When the majority of people think about testosterone, they automatically consider it as the male sex hormone as it pertains to growth and sexual health. But they fail to remember that women also have this hormone too and the amount one has of it varies throughout their lifetime. Believe it or not, testosterone has a large role in existence – much bigger than being a male sex hormone. So, we’ll look closer at what it is and how it affects us.
Men go through stages as far as their testosterone levels are concerned. When a boy reaches puberty and for a time afterwards, his levels of testosterone will continue to rise. At about age 20, the amount of testosterone levels off and becomes stable. At roughly 40 years old, testosterone levels begin to taper off.
The androgen hormone known as testosterone is created in leydig cells in the male testicles. This has a major effect on puberty. It causes a boy to grow in height, gain more muscle mass, it causes long bone growth stimulation, it stimulates protein synthesis, and causes other changes. Most of all, its responsible for increased libido and changes that take place physically as a boy goes through puberty, including but not limited to penis growth stimulation and larynx enlargement in the Adam’s apple.
When a man gets older, he will start to have less available testosterone and this can lead to deficiencies. Some problems that occur include mental function decline, depression, lowered libido, more body fat, hair loss, poor sleep, erection problems, fatigue and less vitality.
Some men even experience physical changes as well including muscle loss, less bone mineral density, and the development of male breasts to name a few potential issues. Serious potential problems that could arise due to less available testosterone include cardiovascular problems, type 2 diabetes due to insulin resistance, and metabolic syndrome. And to make matters worse, it’s possible that COPD and diabetes meds can lower a man’s testosterone levels even further.
What is Testosterone Therapy?
This type of therapy will be recommended by a doctor when a man has low levels of testosterone. It’s used to address certain symptoms and issues that happen due to being deficient.
The recipient can receive testosterone in a few different ways. The most popular methods include gels, patches, and injections. Also, taking daily subcutaneous pellets is another lesser used method. All in all, a doctor should monitor a patient’s progress while receiving this therapy.
It definitely has some great benefits for men suffering from low levels. They include a stronger libido, greater levels of energy, clearer thinking and mental functions, stronger erections, less or no depression, and bigger muscle mass. This treatment is also excellent because it lowers risk factors for cardiovascular disease and diabetes, two of today’s biggest killers.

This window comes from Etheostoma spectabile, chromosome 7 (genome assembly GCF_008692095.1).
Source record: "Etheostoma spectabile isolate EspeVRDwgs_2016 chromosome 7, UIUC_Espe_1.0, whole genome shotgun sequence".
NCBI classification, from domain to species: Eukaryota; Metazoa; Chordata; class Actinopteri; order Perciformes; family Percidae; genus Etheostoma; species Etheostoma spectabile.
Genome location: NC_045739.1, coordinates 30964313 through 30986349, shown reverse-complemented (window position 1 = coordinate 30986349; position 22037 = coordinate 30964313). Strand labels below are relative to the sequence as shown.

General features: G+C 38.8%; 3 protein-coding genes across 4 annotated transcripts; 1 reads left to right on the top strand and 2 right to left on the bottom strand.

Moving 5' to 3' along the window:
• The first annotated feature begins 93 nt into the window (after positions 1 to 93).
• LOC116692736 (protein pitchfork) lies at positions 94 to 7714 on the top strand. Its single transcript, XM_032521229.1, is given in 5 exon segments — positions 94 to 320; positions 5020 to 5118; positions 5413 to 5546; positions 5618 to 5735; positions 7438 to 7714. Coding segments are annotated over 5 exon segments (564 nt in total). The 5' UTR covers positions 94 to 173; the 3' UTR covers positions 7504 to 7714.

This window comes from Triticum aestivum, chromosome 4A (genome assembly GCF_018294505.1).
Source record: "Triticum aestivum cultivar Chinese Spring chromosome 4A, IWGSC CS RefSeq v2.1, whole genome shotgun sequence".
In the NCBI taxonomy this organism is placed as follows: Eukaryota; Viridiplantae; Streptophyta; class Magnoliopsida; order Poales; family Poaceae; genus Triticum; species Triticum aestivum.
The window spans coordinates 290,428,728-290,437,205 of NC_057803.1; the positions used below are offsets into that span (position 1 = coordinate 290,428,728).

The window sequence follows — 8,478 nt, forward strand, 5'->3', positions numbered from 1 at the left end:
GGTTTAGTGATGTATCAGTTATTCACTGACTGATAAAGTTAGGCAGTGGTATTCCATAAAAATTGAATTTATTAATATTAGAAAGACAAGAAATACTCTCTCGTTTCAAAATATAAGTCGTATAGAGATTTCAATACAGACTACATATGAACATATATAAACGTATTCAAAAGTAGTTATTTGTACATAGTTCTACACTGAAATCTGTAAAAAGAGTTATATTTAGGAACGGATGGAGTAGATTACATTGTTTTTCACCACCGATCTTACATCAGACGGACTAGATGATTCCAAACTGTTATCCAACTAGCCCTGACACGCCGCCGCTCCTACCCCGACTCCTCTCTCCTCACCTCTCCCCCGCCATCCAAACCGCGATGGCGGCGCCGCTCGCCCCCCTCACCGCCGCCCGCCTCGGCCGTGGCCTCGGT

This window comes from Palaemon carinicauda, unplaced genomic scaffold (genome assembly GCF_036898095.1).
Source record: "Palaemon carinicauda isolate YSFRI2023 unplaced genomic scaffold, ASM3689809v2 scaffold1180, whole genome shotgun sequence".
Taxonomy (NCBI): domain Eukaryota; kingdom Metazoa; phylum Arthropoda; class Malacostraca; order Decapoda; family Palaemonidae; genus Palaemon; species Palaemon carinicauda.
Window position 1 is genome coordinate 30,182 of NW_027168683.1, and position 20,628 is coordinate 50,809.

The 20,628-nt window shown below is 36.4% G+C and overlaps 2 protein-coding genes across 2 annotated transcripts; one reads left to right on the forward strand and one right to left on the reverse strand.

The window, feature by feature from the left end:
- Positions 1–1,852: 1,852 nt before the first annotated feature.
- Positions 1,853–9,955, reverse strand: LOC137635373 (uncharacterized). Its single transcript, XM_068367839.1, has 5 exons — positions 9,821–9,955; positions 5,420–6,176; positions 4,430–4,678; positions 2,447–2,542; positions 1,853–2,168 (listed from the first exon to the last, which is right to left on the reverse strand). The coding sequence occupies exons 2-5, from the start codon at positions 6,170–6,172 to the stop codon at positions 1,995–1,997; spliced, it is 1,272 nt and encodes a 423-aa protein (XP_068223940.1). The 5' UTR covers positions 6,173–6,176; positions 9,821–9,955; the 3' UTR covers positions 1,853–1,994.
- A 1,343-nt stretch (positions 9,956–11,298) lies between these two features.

This is a powerful drug to say the least. Let your doctor know about other pre-existing conditions before taking it. And it should be avoided if you suffer from severe sleep apnea, prostate hypertrophy, prostate cancer, and male breast cancer.
Women also need testosterone, but to a lesser degree than men. In fact, it is produced in females during the reproductive cycle and the ovaries will produce about 25% more of it during this stage. It affects certain female drives including sexual motivation and libido. It is used as a drug to treat menopausal symptoms, and when combined with androgen or estrogen after menopause, it causes more arousal and frequent sex fantasies.
Transgender Testosterone Therapy
They use androgen during hormone therapy for transgender patients. In fact, organizations like WPATH and the Endocrine Society have guidelines and protocols in place for transgender treatments.
Guess what? Testosterone blockers are used for transgender women to get the levels as low as possible. They need to be less than 55 ng/dl to experience decreased muscles mass, body hair, and odor patterns. These blockers can also sometimes reverse hair loss on the scalp.
As far as sexual effects go, they include potential erectile dysfunction, reduced teste size, less ejaculate, lower sperm count, and libido changes.
On the other hand, transgender men will receive testosterone therapy. The target is to achieve 300-950 ng/dl for patients.
This therapy creates certain effects as well including clitoris growth, vaginal dryness, fat redistribution, more body hair, greater sex drive, thicker and oilier skin, deeper voice, no more periods, male pattern baldness and a lack of facial hair.
Typically, the effects of these therapies take place within the first 2 years of treatment. They also have potential negative side effects as well that we’d like to tell you about too. They include greater depression, higher red blood cell counts, and increased possibilities of experiencing heart attacks, strokes, headaches, and diabetes.
It doesn’t really matter who you are or where you come from. Whether male or female or transitioning, you will have your life affected by testosterone at some point in your existence. It might be a huge benefit for you. Or the effects could be to your detriment. No matter what, if you think your levels of testosterone might be off for any reason, just let your doctor know about it to see if you can schedule a consultation to find out about a deficiency.